Although Ms. Quinn also has a reputation for being too cooperative with Mayor Bloomberg, Al Hagan, president of the Uniformed Fire Officers Association, described watching Ms. Quinn strongly oppose the mayor’s efforts to close firehouses.
“No firehouses were closed while she was on watch as the speaker, despite the fact that every year City Hall was calling for really massive closings,” he said. “I chuckle all the time when I read things that say she’s the mayor’s surrogate. I don’t see it that way at all.”
Mr. Oddo thinks Ms. Quinn prefers to have her fights with Mr. Bloomberg in private. “Every now and then you have to very publicly kick them in the groin,” he said. “She has chosen not to do that. I’m aware of some of those private moments where she has gone headlong into the administration that never necessarily made the newspapers.”
On those occasions, Mr. Oddo said there’s no questioning Ms. Quinn’s intensity. “When she is unhappy, she thunders, and I love it.”
For her part, Ms. Quinn implied she was the one pulling the strings in her relationship with City Hall.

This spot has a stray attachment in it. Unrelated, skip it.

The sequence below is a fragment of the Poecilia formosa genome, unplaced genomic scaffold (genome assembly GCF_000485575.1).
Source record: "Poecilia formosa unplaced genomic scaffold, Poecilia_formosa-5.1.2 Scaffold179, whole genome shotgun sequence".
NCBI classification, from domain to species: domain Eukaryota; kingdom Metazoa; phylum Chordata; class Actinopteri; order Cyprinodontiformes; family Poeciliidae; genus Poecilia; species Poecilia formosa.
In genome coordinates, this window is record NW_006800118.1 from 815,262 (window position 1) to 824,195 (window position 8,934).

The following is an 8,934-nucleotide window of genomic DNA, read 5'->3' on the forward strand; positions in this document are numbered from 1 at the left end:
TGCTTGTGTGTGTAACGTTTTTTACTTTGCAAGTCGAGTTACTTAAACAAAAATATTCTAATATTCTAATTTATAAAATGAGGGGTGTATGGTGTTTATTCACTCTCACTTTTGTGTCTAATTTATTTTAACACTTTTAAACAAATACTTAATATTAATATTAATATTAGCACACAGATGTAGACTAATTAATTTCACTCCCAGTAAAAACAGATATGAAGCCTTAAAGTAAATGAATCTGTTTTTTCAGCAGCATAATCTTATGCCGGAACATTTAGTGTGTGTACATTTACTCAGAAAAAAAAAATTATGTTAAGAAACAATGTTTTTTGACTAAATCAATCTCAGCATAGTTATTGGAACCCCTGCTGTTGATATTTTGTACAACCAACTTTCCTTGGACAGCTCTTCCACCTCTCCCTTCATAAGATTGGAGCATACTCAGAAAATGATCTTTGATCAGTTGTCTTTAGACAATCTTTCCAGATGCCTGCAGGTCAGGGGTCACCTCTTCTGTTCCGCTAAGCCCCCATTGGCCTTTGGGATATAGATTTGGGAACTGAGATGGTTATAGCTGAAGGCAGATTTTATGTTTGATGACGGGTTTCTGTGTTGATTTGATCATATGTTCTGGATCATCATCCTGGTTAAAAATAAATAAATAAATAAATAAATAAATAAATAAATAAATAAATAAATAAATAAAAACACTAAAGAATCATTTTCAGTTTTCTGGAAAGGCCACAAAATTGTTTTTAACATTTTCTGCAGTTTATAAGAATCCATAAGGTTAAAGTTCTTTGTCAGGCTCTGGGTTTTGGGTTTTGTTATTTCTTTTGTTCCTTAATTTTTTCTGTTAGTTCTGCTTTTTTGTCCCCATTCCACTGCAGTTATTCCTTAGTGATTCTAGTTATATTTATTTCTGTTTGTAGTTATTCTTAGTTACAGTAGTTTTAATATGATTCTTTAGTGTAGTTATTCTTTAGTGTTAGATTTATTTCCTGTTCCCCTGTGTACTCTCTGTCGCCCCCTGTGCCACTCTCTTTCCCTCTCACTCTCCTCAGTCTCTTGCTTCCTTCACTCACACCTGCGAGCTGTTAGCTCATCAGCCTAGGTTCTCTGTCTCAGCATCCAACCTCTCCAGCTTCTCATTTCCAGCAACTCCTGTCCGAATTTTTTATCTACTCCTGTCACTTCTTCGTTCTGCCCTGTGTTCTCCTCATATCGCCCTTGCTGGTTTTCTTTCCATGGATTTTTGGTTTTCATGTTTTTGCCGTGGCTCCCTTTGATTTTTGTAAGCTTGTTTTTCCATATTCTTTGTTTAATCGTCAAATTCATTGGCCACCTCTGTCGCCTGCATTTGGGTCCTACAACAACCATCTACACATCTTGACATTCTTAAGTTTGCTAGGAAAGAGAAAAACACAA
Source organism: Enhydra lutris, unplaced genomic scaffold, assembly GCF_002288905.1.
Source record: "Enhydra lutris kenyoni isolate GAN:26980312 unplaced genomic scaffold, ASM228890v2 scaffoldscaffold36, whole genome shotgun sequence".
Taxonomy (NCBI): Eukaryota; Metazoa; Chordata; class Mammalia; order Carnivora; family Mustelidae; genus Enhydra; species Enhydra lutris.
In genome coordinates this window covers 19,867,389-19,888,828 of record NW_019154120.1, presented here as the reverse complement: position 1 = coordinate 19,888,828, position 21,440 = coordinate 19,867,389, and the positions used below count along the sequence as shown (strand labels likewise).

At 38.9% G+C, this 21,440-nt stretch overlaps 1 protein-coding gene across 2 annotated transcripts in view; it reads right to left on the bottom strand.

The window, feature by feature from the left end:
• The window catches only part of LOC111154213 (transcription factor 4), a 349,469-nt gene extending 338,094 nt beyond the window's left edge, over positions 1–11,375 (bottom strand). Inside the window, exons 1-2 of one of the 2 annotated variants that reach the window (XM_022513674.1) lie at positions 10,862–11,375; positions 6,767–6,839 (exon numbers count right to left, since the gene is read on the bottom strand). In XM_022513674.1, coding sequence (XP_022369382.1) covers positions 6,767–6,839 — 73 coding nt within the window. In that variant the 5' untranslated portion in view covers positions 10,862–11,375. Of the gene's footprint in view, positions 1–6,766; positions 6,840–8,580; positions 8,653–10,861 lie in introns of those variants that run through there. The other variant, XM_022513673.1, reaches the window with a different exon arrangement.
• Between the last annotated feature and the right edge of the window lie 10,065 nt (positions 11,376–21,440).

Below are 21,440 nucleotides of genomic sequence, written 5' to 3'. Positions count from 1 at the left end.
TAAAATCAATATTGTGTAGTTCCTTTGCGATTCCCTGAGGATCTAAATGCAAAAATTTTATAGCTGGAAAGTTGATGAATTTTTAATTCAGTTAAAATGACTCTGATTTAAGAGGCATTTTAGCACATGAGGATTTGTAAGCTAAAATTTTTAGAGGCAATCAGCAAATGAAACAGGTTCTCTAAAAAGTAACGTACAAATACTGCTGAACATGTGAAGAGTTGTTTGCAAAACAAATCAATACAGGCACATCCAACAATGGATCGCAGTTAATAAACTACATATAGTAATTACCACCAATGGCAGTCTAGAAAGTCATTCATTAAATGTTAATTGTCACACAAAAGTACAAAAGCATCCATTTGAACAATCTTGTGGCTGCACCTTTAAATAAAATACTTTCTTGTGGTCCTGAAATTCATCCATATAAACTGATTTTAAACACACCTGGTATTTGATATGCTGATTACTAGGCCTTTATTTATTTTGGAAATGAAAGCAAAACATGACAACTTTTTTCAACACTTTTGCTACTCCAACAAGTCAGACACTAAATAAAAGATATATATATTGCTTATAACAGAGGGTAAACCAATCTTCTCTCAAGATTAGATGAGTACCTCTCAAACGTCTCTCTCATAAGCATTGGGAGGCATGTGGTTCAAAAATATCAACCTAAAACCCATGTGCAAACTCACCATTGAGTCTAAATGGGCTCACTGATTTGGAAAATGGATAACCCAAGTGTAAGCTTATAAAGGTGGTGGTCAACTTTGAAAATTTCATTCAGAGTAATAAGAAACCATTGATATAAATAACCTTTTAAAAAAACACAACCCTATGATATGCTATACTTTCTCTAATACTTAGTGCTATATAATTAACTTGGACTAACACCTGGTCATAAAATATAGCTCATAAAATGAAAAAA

“I think he has a close relationship with me,” Ms. Quinn said of Mr. Bloomberg when asked about the perception she’s too cozy with the mayor. “I made a decision that Michael Bloomberg and I would work together. I made a decision we would get as much done as we could for the people of the City of New York, and I made a decision that when we couldn’t come to agreement, we would disagree agreeably.”
She pointed out she has opposed Mayor Bloomberg on several “issues around social services,” including his food stamp fingerprinting plan and his homeless shelter policy.
“We’re actually suing the mayor over the homeless housing thing,” she said, “and somebody said to me, ‘What does this mean about your and the mayor’s relationship?’ I said, ‘Nothing! We’re not dating, get over it!’”
Either way, as she luxuriates in her newfound attention, balancing the various interests that have defined her career thus far will be crucial. Perhaps once again Ms. Quinn’s personal life will prove instructive. Since being set up with Ms. Catullo on a blind date the week after September 11th, Ms. Quinn has had to learn to find a balance between her workaholic tendencies and her life with a woman who was initially wary about dating a politician. For example, Ms. Quinn said, she stopped checking her BlackBerry at night because Ms. Catullo “would scream” about it.
Ms. Quinn wouldn’t tell us where the pair went on their honeymoon this summer, but she assured us that she was able to put work aside during the trip, for the most part.
“I BlackBerryed very little,” she said, “and I think my staff would even confirm that I was remarkably off the grid, which is not, like, my strength.”